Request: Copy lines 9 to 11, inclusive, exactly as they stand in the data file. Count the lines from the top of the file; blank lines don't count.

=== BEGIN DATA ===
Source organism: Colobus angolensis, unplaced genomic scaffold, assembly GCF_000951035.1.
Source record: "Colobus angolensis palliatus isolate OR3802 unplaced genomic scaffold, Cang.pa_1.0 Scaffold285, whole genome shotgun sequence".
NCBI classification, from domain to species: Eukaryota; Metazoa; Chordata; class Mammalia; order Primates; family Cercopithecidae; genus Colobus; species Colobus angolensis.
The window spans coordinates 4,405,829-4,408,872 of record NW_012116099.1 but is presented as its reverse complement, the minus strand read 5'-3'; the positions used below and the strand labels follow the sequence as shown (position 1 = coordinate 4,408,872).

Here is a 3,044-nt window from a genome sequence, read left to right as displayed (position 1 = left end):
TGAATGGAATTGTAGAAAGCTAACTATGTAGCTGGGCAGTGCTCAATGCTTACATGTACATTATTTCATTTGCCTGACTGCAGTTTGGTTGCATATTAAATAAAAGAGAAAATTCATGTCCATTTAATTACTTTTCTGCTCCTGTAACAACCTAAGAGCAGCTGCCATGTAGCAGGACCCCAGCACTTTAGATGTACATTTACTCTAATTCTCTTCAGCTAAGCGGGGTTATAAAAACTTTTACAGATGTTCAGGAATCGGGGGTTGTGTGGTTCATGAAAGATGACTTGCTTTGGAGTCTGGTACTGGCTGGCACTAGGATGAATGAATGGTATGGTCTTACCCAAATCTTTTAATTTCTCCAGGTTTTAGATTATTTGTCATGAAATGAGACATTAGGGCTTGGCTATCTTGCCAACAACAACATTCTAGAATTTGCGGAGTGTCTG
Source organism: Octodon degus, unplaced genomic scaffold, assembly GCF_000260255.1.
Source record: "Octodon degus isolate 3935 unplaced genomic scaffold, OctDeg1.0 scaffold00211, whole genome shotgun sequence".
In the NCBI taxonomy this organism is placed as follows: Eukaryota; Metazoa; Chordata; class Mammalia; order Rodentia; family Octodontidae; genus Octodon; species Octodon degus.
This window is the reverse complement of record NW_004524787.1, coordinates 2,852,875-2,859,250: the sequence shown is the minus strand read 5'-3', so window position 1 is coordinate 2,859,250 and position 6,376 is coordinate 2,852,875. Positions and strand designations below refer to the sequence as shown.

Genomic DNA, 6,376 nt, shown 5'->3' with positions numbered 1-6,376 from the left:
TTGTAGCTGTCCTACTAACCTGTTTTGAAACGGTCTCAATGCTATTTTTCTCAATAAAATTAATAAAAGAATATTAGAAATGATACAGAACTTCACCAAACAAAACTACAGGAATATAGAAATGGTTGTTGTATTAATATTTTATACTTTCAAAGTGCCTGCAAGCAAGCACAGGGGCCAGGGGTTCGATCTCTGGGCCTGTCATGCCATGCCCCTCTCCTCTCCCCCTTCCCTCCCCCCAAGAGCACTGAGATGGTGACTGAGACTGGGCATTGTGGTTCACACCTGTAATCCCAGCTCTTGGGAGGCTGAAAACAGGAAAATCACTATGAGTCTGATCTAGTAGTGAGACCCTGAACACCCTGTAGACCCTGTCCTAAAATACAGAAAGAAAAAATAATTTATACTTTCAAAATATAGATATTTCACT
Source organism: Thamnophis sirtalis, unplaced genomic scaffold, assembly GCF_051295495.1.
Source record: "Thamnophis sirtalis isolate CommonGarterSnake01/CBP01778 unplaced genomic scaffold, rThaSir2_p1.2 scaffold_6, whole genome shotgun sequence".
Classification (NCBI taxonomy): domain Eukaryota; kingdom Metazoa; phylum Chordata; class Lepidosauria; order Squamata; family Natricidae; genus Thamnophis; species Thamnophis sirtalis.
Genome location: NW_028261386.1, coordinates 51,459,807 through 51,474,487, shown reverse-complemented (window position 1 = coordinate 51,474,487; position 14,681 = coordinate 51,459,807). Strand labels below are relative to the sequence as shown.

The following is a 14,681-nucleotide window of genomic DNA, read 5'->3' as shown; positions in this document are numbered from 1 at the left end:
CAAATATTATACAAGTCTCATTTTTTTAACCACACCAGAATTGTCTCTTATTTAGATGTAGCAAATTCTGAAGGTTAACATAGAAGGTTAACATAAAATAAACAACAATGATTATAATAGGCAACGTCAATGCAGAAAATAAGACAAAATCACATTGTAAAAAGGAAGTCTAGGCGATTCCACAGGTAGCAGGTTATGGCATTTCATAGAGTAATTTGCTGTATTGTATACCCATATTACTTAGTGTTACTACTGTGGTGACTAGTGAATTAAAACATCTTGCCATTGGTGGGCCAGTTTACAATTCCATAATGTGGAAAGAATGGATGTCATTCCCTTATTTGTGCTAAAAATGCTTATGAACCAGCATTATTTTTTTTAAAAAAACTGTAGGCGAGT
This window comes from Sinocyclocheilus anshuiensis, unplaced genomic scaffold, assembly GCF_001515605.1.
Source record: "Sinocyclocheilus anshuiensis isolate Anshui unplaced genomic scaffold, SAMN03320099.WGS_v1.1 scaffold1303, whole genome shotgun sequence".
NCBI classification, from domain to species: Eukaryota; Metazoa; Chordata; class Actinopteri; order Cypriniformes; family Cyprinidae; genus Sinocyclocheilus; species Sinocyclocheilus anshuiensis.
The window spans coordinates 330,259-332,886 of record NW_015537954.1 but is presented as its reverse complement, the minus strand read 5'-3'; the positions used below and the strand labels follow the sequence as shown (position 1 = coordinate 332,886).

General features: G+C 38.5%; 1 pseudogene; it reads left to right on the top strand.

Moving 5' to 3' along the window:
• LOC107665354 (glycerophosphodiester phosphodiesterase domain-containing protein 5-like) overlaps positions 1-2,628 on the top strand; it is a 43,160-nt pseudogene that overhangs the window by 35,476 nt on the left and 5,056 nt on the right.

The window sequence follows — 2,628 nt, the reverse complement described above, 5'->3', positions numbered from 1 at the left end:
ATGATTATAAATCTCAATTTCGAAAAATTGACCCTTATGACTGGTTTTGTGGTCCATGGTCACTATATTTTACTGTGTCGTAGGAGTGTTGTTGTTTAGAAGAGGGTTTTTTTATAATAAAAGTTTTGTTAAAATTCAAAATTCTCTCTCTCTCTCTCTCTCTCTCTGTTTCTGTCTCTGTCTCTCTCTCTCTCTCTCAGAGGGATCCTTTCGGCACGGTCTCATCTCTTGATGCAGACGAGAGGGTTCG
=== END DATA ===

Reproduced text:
In the NCBI taxonomy this organism is placed as follows: Eukaryota; Metazoa; Chordata; class Mammalia; order Rodentia; family Octodontidae; genus Octodon; species Octodon degus.
This window is the reverse complement of record NW_004524787.1, coordinates 2,852,875-2,859,250: the sequence shown is the minus strand read 5'-3', so window position 1 is coordinate 2,859,250 and position 6,376 is coordinate 2,852,875. Positions and strand designations below refer to the sequence as shown.

Genomic DNA, 6,376 nt, shown 5'->3' with positions numbered 1-6,376 from the left: